Robinson Cano has dropped his asking price by $50 million. Two more moves like this and he'll have a contract.
Cano is clearly the catch of the remaining 2013-14 free-agent class. His performance on the field has set him up for a monster payday.
But external forces are not only arguing, but practically conspiring, against the kind of numbers he and his camp have been seeking. This is not Cano's fault, but it is the current reality.
Cano's initial contract offer suggested $310 million over 10 years. More recently, he has come down to $260 million over nine years.
This would be the second-largest contract in the history of baseball, behind only that of Cano's Yankees teammate, Alex Rodriguez, who has a 10-year, $275 million deal.
But this would be the largest long-term contract in terms of average annual value, defeating even A-Rod's $27.5 million per year. Average annual value is a truly big deal among the agents, the super-agents, the uber-agents and their clients. It has become another way of saying: "We won."
But that kind of money is not going to be awarded in a single contract this winter, not even to a slugging second baseman who has spent his entire career with the game's most imposing franchise.
The Yankees have demonstrated, again, a real willingness to spend, but in other directions. They needed a catcher and they got the best one on the market, Brian McCann, formerly of the Braves, for $85 million over five years.
This week they bolstered their outfield with the addition of Jacoby Ellsbury, formerly the center fielder of the Boston Red Sox. Ellsbury was not retained on the cheap, costing a reported $153 million over seven years.
There can be a quibble with the potential long-term effects of this signing. Ellsbury, whose game is based on speed, is already 30. How is he going to perform in the later years of this contract?
But that is for then, this is for now. The current Jacoby Ellsbury is a dynamic player in all facets of the game. He arrives as the daily double -- a valuable addition to the Yankees lineup and a major subtraction from the Red Sox roster.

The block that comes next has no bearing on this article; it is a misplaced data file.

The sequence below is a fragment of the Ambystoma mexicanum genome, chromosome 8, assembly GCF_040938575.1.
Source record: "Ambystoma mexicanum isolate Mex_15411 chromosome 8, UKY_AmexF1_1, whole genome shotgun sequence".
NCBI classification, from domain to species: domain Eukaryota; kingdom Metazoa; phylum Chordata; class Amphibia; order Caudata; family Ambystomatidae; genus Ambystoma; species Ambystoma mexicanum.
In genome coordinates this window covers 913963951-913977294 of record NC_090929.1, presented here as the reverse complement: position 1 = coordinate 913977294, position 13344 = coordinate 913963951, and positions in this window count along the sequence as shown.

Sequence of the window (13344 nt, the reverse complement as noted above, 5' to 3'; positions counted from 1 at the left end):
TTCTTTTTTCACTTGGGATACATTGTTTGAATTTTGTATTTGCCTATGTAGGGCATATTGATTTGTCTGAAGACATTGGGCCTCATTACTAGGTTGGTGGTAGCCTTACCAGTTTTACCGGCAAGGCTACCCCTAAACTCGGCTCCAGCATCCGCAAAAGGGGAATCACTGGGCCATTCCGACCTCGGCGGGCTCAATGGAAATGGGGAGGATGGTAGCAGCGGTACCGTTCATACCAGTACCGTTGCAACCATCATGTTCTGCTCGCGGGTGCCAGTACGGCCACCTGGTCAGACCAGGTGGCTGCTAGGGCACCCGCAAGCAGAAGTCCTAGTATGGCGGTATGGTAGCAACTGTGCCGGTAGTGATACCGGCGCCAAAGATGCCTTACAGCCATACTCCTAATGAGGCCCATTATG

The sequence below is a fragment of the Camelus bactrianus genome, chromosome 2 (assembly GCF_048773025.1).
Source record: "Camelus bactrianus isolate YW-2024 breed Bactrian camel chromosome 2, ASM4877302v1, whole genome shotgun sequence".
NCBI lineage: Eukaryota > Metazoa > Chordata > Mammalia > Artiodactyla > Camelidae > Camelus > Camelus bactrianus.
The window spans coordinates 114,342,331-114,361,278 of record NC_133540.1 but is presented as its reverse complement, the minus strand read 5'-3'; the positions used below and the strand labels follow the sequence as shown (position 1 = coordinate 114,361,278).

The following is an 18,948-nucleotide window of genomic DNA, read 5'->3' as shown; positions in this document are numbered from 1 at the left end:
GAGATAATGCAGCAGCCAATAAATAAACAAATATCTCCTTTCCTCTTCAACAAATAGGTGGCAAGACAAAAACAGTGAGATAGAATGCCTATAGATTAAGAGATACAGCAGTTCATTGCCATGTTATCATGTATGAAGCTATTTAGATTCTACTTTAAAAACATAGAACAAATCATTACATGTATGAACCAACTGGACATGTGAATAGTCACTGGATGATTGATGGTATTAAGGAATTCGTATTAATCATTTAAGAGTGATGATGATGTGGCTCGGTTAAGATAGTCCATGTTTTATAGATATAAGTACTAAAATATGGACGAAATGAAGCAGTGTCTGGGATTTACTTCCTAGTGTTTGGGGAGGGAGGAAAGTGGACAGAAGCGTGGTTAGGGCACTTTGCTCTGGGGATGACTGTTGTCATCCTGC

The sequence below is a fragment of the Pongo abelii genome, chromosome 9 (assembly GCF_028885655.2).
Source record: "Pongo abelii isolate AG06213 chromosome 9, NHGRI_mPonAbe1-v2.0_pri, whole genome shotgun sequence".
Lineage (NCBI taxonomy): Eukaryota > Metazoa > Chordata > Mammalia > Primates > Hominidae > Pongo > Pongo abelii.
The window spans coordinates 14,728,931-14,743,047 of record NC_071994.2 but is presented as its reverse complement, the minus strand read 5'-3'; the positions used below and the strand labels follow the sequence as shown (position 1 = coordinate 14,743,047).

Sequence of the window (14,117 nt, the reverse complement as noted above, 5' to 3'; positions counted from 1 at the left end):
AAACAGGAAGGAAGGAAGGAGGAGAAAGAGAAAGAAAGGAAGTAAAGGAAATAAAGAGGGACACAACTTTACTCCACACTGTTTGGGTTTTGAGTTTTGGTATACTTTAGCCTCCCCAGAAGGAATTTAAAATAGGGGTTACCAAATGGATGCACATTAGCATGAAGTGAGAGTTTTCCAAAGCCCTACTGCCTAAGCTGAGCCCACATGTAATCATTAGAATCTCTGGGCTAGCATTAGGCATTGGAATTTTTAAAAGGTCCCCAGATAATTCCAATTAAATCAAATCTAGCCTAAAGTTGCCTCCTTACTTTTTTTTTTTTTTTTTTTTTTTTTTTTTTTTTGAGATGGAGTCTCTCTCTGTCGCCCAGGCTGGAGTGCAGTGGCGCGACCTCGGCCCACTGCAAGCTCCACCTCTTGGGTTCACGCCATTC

In these two signings, the Yankees have defeated the notion that they are entering an era of fiscal austerity. They have committed $243 million to two players. McCann's deal was the most lucrative ever for a free-agent catcher. Ellsbury becomes the third-highest-paid outfielder in the game. But none of this helps Robinson Cano's current case.
The Yankees have reportedly made an offer of $160 million over seven years to Cano. The current market may be inflated, but at this juncture the Yankees' offer is closer to reality than Cano's.
What are the chances that another club will shell out an amount of money far in excess of $200 million and a number of years greater than eight for Cano's services?
Cano is 30. Given what has happened to date with Albert Pujols and his 10-year deal with the Angels, there is a growing concern about awarding that kind of contract to a player already in baseball's middle age, no matter how good he is. The other example that is used in this argument is A-Rod's contract. But there are too many variables peculiar to that individual case to generalize with it.
On Cano's side of the financial argument is the saying in these cases: "It only takes one." That means, regardless of where everybody else is on the bidding, it only takes one club to offer much, much more money and more years than every other club is even willing to consider. When Rodriguez first cracked every previous fiscal barrier with a 10-year, $252 million deal, a previous Texas Rangers ownership, essentially bidding against itself, was the one it took, the only one.
The Yankees remain logical employers for Cano. Their home ballpark is a perfect fit for his game. Playing in New York has been no burden for him.
There is plenty of distance between the Yankees' latest offer and Cano's latest offer for some other club to take the plunge, but at this point, that other club, while making a splash, would likely be overpaying in both dollars and years.
Baseball has never seen more broad-based prosperity than it currently enjoys. A number of free agents have already cashed in, and more will as winter takes hold and Spring Training draws nearer.
Robinson Cano is going to get a bundle, too. But he's not likely to break any records.
Mike Bauman is a national columnist for MLB.com.